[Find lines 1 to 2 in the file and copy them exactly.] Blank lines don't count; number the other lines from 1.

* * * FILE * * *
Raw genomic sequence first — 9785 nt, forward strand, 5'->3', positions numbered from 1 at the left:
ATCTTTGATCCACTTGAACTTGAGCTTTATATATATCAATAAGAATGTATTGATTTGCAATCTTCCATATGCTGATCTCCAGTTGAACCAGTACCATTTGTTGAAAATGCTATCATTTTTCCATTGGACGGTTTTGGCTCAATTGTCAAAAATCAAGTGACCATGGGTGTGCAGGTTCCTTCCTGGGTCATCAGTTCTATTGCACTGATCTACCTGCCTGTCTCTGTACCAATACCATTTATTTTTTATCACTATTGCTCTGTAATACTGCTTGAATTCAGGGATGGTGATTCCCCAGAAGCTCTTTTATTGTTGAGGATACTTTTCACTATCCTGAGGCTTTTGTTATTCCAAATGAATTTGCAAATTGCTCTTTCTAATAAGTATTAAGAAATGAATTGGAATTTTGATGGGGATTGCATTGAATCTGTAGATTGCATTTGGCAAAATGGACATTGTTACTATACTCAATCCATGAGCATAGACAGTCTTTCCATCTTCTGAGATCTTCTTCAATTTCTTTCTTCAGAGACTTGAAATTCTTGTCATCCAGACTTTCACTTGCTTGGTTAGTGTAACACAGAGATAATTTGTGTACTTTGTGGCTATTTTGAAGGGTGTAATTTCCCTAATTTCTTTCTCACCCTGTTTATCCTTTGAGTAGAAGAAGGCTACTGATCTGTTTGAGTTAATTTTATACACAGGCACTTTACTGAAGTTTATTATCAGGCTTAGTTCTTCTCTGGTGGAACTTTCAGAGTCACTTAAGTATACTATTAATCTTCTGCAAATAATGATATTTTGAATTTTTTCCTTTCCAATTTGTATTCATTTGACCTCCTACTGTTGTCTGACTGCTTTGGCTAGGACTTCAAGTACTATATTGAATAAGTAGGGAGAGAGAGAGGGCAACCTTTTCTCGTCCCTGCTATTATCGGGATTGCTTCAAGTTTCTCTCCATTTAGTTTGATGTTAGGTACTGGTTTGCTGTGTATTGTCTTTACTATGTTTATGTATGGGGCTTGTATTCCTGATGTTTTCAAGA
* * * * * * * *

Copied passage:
Raw genomic sequence first — 9785 nt, forward strand, 5'->3', positions numbered from 1 at the left:
ATCTTTGATCCACTTGAACTTGAGCTTTATATATATCAATAAGAATGTATTGATTTGCAATCTTCCATATGCTGATCTCCAGTTGAACCAGTACCATTTGTTGAAAATGCTATCATTTTTCCATTGGACGGTTTTGGCTCAATTGTCAAAAATCAAGTGACCATGGGTGTGCAGGTTCCTTCCTGGGTCATCAGTTCTATTGCACTGATCTACCTGCCTGTCTCTGTACCAATACCATTTATTTTTTATCACTATTGCTCTGTAATACTGCTTGAATTCAGGGATGGTGATTCCCCAGAAGCTCTTTTATTGTTGAGGATACTTTTCACTATCCTGAGGCTTTTGTTATTCCAAATGAATTTGCAAATTGCTCTTTCTAATAAGTATTAAGAAATGAATTGGAATTTTGATGGGGATTGCATTGAATCTGTAGATTGCATTTGGCAAAATGGACATTGTTACTATACTCAATCCATGAGCATAGACAGTCTTTCCATCTTCTGAGATCTTCTTCAATTTCTTTCTTCAGAGACTTGAAATTCTTGTCATCCAGACTTTCACTTGCTTGGTTAGTGTAACACAGAGATAATTTGTGTACTTTGTGGCTATTTTGAAGGGTGTAATTTCCCTAATTTCTTTCTCACCCTGTTTATCCTTTGAGTAGAAGAAGGCTACTGATCTGTTTGAGTTAATTTTATACACAGGCACTTTACTGAAGTTTATTATCAGGCTTAGTTCTTCTCTGGTGGAACTTTCAGAGTCACTTAAGTATACTATTAATCTTCTGCAAATAATGATATTTTGAATTTTTTCCTTTCCAATTTGTATTCATTTGACCTCCTACTGTTGTCTGACTGCTTTGGCTAGGACTTCAAGTACTATATTGAATAAGTAGGGAGAGAGAGAGGGCAACCTTTTCTCGTCCCTGCTATTATCGGGATTGCTTCAAGTTTCTCTCCATTTAGTTTGATGTTAGGTACTGGTTTGCTGTGTATTGTCTTTACTATGTTTATGTATGGGGCTTGTATTCCTGATGTTTTCAAGA